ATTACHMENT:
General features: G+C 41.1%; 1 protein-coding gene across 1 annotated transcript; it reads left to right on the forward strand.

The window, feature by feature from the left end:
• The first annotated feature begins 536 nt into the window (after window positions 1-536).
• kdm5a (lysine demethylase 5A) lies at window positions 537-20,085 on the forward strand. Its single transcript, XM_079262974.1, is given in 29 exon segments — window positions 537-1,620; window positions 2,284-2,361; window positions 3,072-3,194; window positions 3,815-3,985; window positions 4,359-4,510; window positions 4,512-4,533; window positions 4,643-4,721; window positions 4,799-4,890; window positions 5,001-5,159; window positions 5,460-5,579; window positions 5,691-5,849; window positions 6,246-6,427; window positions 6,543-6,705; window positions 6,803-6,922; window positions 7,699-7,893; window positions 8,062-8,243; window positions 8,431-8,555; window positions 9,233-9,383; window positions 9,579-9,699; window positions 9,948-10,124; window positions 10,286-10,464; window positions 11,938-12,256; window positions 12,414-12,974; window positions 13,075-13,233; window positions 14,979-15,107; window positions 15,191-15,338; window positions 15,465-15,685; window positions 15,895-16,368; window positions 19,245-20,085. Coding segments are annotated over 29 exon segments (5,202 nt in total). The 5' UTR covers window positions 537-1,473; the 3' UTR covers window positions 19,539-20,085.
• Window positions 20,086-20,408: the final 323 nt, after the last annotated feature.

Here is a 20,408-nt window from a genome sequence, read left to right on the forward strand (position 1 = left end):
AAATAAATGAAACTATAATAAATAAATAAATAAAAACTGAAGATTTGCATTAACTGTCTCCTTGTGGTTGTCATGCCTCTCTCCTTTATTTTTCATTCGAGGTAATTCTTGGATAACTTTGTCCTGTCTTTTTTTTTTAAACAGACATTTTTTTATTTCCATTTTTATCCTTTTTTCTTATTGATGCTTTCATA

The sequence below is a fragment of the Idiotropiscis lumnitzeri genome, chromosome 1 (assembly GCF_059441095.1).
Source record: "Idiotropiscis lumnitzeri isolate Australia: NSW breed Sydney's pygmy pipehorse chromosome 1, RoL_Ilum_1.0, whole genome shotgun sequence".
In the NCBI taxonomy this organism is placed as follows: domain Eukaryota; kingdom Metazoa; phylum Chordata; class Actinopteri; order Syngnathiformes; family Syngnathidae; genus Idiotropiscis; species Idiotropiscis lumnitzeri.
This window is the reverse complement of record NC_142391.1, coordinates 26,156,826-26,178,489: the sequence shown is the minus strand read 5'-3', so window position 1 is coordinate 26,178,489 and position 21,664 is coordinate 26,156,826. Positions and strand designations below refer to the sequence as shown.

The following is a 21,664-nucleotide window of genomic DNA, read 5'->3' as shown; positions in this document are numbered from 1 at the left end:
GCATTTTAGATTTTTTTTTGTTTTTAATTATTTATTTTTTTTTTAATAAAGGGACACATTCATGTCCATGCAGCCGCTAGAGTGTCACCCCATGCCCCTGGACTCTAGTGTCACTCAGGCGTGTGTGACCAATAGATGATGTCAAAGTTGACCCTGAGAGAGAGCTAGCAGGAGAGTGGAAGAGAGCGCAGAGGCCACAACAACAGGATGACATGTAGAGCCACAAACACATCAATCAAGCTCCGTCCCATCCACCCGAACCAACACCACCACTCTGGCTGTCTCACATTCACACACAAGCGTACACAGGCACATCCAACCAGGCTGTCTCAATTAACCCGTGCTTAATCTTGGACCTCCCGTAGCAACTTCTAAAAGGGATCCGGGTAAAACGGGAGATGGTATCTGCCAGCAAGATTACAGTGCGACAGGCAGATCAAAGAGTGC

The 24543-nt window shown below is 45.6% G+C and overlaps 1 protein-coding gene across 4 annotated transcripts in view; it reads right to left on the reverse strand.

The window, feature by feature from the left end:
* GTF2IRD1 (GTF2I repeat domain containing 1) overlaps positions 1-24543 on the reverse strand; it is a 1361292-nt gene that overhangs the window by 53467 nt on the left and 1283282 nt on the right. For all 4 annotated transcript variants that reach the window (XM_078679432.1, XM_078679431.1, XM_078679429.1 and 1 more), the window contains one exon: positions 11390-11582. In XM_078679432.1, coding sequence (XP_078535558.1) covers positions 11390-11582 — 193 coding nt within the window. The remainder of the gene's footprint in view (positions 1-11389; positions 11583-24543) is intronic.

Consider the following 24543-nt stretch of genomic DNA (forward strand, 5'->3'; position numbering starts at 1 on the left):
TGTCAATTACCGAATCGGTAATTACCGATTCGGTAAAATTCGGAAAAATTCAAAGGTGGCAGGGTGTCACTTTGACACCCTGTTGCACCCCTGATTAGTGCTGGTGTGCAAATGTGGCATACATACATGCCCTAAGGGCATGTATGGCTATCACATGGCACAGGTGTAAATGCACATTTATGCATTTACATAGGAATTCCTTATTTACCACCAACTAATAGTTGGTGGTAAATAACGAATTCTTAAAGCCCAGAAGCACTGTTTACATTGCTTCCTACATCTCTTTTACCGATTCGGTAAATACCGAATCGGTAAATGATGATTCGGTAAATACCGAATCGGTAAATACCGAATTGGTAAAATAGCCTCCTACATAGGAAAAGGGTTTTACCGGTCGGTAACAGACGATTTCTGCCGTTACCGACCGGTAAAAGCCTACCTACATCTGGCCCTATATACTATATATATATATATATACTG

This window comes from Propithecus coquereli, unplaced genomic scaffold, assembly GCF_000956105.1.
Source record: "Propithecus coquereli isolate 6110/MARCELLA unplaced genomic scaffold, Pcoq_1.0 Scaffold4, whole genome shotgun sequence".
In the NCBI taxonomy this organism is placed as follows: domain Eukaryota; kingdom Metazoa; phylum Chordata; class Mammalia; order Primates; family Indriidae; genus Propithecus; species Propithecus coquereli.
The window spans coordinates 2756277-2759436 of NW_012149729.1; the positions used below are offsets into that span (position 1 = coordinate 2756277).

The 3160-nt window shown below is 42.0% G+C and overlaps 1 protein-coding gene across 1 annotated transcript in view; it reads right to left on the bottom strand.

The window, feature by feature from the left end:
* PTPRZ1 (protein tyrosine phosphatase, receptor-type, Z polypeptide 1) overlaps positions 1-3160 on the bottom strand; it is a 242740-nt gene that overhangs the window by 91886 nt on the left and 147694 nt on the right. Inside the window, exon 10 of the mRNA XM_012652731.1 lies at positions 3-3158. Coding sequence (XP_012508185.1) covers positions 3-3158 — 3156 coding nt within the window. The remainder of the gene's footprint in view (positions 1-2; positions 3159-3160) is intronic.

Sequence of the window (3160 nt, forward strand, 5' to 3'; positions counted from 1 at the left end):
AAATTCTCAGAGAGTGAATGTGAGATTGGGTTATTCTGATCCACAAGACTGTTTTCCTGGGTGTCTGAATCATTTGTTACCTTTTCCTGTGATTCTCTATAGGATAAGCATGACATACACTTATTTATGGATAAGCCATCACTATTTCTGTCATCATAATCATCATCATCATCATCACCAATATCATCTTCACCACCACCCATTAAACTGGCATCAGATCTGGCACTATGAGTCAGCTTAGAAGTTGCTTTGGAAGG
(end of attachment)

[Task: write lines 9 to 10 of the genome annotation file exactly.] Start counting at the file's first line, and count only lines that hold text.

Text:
Source record: "Idiotropiscis lumnitzeri isolate Australia: NSW breed Sydney's pygmy pipehorse chromosome 1, RoL_Ilum_1.0, whole genome shotgun sequence".
In the NCBI taxonomy this organism is placed as follows: domain Eukaryota; kingdom Metazoa; phylum Chordata; class Actinopteri; order Syngnathiformes; family Syngnathidae; genus Idiotropiscis; species Idiotropiscis lumnitzeri.